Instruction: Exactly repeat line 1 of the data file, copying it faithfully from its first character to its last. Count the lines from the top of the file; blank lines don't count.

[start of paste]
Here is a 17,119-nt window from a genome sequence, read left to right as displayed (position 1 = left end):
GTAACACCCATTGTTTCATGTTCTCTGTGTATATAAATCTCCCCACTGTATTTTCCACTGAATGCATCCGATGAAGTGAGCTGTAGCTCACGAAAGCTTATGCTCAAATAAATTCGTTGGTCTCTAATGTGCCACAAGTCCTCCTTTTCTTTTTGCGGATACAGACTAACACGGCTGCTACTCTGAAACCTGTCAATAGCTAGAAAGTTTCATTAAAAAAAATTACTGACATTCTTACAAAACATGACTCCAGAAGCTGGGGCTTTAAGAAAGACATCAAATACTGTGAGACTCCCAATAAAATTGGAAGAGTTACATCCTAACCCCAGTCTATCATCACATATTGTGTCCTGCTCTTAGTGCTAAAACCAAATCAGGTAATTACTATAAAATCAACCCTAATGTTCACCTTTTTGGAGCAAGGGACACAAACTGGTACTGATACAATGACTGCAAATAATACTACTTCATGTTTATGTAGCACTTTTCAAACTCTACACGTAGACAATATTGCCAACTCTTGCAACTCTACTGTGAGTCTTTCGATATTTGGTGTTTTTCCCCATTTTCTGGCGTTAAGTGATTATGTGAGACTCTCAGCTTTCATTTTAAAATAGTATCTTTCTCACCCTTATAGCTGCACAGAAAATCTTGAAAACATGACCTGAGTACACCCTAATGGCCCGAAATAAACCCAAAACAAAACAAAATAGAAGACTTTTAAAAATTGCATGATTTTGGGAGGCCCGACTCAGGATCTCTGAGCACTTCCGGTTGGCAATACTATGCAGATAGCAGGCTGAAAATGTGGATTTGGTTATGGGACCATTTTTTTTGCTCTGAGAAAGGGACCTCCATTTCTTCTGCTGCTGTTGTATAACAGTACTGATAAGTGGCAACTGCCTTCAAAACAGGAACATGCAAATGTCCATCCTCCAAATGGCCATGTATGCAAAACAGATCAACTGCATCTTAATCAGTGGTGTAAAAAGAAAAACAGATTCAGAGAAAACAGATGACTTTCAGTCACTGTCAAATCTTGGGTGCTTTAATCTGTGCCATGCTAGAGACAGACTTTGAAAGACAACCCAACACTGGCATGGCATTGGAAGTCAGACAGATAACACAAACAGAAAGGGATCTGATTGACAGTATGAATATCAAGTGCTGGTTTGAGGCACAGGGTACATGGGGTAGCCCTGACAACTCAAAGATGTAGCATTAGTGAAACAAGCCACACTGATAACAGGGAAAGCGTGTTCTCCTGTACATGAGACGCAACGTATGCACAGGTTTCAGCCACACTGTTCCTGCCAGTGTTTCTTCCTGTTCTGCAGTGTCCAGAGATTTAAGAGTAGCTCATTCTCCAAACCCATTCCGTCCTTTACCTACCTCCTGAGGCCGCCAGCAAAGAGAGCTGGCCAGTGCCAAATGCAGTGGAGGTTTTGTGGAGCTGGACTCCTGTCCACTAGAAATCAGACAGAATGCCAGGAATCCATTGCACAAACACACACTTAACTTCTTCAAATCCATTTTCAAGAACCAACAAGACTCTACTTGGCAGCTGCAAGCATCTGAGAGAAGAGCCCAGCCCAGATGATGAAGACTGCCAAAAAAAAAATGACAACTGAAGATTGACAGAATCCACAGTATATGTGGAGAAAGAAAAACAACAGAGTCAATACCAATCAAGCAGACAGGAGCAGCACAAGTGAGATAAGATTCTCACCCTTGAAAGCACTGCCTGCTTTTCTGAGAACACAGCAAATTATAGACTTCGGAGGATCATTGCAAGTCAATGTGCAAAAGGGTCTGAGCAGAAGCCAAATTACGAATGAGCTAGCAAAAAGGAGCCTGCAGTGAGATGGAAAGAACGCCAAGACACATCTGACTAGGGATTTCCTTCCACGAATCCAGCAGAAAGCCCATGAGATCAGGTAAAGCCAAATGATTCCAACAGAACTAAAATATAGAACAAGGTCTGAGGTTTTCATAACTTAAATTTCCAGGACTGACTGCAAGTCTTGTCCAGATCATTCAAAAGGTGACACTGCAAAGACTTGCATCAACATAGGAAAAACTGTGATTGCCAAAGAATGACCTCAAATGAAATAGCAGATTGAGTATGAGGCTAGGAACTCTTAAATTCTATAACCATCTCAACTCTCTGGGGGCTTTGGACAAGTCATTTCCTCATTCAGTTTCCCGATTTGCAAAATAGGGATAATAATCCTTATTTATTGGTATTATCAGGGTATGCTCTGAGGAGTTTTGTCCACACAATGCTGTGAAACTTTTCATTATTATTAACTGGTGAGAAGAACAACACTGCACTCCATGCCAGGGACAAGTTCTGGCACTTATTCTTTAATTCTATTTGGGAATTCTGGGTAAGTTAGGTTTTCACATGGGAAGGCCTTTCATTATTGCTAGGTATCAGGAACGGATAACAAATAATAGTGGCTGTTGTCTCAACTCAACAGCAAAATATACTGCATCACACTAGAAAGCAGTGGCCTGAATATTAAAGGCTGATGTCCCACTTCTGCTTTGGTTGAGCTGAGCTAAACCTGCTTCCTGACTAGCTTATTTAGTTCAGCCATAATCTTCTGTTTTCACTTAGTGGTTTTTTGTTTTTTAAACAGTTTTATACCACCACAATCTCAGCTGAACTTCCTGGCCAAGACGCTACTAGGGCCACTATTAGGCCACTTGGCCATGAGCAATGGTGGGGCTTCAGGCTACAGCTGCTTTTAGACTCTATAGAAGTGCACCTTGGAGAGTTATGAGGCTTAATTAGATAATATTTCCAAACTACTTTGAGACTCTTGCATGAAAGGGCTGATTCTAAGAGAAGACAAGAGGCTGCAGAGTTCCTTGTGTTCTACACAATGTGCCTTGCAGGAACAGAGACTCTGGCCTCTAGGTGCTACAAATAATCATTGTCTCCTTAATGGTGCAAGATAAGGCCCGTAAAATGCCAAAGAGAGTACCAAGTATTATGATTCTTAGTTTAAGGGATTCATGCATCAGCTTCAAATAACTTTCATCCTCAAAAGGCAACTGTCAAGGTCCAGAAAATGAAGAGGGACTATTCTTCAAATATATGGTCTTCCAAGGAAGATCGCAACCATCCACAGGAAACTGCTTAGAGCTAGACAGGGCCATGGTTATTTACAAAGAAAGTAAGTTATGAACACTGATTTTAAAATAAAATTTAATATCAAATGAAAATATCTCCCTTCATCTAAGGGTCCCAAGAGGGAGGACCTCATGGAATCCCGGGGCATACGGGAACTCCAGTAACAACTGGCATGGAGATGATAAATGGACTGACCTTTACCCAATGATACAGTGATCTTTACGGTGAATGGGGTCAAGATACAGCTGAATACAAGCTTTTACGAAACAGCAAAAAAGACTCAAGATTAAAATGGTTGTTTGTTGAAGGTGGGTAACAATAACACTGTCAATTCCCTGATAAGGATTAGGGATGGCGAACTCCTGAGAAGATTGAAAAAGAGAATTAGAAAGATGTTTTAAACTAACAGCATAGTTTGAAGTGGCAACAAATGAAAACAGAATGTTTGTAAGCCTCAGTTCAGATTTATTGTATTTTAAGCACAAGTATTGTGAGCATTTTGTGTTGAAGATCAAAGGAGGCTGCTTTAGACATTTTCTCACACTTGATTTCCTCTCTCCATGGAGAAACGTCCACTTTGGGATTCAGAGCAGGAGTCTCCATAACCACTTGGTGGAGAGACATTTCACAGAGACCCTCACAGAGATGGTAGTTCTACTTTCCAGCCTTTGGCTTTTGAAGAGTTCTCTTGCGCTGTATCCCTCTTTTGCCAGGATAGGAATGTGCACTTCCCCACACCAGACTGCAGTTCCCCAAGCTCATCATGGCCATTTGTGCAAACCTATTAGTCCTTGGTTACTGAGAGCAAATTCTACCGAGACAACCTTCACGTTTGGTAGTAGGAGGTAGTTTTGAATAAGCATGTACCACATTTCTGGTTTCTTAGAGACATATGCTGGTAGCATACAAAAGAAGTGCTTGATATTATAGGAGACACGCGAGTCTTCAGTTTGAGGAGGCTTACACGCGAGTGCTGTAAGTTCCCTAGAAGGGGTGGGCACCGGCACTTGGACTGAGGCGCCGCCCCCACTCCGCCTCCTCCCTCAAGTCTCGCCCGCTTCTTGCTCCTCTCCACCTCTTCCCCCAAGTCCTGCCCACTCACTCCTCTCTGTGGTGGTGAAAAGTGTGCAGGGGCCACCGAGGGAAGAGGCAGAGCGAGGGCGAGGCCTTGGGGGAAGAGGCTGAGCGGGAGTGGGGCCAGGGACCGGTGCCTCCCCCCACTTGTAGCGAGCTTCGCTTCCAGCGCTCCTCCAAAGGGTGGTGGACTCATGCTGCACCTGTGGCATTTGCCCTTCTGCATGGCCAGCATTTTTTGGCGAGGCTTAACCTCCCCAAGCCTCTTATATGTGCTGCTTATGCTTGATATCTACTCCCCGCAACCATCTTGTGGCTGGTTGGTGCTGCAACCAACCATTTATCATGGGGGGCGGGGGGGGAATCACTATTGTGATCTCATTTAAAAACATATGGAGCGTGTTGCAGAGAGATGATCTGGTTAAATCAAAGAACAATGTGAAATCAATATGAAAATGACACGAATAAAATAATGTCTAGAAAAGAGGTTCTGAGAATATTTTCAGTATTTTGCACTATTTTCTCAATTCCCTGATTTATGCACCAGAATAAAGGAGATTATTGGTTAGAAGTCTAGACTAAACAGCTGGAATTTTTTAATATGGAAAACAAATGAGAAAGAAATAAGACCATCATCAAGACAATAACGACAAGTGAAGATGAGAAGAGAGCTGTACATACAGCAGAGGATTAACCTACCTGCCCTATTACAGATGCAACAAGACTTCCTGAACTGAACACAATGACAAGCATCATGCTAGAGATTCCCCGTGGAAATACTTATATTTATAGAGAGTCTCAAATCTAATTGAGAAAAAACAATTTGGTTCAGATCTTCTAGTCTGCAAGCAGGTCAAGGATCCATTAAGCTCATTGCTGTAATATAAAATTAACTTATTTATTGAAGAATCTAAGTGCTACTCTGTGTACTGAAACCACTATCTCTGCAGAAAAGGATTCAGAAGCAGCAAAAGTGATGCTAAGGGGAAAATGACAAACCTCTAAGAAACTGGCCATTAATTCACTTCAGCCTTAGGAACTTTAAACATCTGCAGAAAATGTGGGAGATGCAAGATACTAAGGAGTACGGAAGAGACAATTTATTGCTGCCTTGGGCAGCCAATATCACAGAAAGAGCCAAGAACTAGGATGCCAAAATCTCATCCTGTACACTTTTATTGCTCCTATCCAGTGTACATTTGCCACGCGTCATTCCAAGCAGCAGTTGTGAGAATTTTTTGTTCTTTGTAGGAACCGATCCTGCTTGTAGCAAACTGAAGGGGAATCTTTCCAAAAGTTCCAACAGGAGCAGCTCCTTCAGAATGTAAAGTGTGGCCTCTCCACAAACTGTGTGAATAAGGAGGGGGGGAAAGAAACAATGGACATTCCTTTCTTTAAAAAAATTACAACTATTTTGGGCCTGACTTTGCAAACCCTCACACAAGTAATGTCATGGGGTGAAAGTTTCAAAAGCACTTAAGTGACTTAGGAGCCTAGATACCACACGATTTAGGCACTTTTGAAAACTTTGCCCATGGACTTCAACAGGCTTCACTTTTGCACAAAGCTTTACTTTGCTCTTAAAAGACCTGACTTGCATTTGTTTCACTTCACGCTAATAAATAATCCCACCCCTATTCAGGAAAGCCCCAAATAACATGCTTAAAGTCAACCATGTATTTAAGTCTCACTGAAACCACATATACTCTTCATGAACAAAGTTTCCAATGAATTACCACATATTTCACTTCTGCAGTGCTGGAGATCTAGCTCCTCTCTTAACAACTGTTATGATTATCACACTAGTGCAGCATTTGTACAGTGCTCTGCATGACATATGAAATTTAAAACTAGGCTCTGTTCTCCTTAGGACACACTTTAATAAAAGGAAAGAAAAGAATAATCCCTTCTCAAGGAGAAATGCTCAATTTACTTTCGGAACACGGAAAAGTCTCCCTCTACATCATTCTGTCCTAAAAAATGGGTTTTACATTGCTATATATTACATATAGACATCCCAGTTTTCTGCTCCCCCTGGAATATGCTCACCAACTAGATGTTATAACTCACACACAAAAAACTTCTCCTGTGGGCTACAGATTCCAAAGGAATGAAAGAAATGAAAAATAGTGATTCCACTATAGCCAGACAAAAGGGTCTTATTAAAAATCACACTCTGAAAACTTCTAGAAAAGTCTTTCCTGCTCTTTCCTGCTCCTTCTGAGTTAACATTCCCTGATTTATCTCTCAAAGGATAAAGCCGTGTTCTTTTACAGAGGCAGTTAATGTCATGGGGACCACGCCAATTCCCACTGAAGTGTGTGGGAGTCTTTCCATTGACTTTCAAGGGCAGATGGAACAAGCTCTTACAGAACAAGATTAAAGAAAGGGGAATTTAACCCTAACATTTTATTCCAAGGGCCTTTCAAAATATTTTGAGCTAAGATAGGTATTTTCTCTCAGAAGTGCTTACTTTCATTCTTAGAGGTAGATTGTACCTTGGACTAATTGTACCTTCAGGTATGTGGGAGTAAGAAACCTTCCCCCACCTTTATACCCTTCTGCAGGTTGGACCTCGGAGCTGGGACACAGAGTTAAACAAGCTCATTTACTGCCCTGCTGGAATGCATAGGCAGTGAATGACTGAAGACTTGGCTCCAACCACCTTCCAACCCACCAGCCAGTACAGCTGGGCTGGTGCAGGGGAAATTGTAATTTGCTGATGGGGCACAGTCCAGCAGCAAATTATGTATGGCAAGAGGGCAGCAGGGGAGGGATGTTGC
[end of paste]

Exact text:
Here is a 17,119-nt window from a genome sequence, read left to right as displayed (position 1 = left end):